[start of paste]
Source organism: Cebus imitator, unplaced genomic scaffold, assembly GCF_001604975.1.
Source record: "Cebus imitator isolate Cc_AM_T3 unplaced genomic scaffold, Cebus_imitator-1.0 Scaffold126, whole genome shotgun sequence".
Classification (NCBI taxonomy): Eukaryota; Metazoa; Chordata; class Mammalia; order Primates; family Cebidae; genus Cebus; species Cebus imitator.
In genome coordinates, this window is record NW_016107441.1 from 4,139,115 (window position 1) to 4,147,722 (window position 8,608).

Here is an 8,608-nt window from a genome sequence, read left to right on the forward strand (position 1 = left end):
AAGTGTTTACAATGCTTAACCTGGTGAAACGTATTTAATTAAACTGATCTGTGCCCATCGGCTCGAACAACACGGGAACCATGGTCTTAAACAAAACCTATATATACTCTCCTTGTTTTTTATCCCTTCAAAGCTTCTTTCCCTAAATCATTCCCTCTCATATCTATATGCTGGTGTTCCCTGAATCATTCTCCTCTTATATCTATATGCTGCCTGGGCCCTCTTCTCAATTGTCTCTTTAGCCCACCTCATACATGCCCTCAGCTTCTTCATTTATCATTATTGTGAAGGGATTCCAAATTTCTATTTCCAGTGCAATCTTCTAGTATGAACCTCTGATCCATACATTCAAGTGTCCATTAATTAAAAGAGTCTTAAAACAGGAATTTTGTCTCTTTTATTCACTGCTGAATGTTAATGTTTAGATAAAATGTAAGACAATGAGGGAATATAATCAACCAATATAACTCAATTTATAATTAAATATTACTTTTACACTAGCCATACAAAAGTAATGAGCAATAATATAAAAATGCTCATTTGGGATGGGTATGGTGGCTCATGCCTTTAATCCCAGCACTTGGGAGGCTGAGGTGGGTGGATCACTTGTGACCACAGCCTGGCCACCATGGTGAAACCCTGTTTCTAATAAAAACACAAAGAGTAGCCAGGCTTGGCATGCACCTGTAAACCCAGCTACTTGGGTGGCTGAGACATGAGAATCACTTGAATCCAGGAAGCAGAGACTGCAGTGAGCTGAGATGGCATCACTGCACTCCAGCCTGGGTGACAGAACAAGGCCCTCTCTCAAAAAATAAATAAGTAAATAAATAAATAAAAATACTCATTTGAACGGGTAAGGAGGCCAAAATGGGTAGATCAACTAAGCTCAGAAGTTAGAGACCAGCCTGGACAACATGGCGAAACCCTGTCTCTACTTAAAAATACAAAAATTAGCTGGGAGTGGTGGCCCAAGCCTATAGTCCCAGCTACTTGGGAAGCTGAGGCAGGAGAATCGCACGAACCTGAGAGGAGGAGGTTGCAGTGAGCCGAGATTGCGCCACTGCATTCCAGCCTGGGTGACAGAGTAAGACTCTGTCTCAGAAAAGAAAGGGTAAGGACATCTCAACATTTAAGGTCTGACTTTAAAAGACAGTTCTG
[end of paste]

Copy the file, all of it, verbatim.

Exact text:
Source organism: Cebus imitator, unplaced genomic scaffold, assembly GCF_001604975.1.
Source record: "Cebus imitator isolate Cc_AM_T3 unplaced genomic scaffold, Cebus_imitator-1.0 Scaffold126, whole genome shotgun sequence".
Classification (NCBI taxonomy): Eukaryota; Metazoa; Chordata; class Mammalia; order Primates; family Cebidae; genus Cebus; species Cebus imitator.
In genome coordinates, this window is record NW_016107441.1 from 4,139,115 (window position 1) to 4,147,722 (window position 8,608).

Here is an 8,608-nt window from a genome sequence, read left to right on the forward strand (position 1 = left end):
AAGTGTTTACAATGCTTAACCTGGTGAAACGTATTTAATTAAACTGATCTGTGCCCATCGGCTCGAACAACACGGGAACCATGGTCTTAAACAAAACCTATATATACTCTCCTTGTTTTTTATCCCTTCAAAGCTTCTTTCCCTAAATCATTCCCTCTCATATCTATATGCTGGTGTTCCCTGAATCATTCTCCTCTTATATCTATATGCTGCCTGGGCCCTCTTCTCAATTGTCTCTTTAGCCCACCTCATACATGCCCTCAGCTTCTTCATTTATCATTATTGTGAAGGGATTCCAAATTTCTATTTCCAGTGCAATCTTCTAGTATGAACCTCTGATCCATACATTCAAGTGTCCATTAATTAAAAGAGTCTTAAAACAGGAATTTTGTCTCTTTTATTCACTGCTGAATGTTAATGTTTAGATAAAATGTAAGACAATGAGGGAATATAATCAACCAATATAACTCAATTTATAATTAAATATTACTTTTACACTAGCCATACAAAAGTAATGAGCAATAATATAAAAATGCTCATTTGGGATGGGTATGGTGGCTCATGCCTTTAATCCCAGCACTTGGGAGGCTGAGGTGGGTGGATCACTTGTGACCACAGCCTGGCCACCATGGTGAAACCCTGTTTCTAATAAAAACACAAAGAGTAGCCAGGCTTGGCATGCACCTGTAAACCCAGCTACTTGGGTGGCTGAGACATGAGAATCACTTGAATCCAGGAAGCAGAGACTGCAGTGAGCTGAGATGGCATCACTGCACTCCAGCCTGGGTGACAGAACAAGGCCCTCTCTCAAAAAATAAATAAGTAAATAAATAAATAAAAATACTCATTTGAACGGGTAAGGAGGCCAAAATGGGTAGATCAACTAAGCTCAGAAGTTAGAGACCAGCCTGGACAACATGGCGAAACCCTGTCTCTACTTAAAAATACAAAAATTAGCTGGGAGTGGTGGCCCAAGCCTATAGTCCCAGCTACTTGGGAAGCTGAGGCAGGAGAATCGCACGAACCTGAGAGGAGGAGGTTGCAGTGAGCCGAGATTGCGCCACTGCATTCCAGCCTGGGTGACAGAGTAAGACTCTGTCTCAGAAAAGAAAGGGTAAGGACATCTCAACATTTAAGGTCTGACTTTAAAAGACAGTTCTG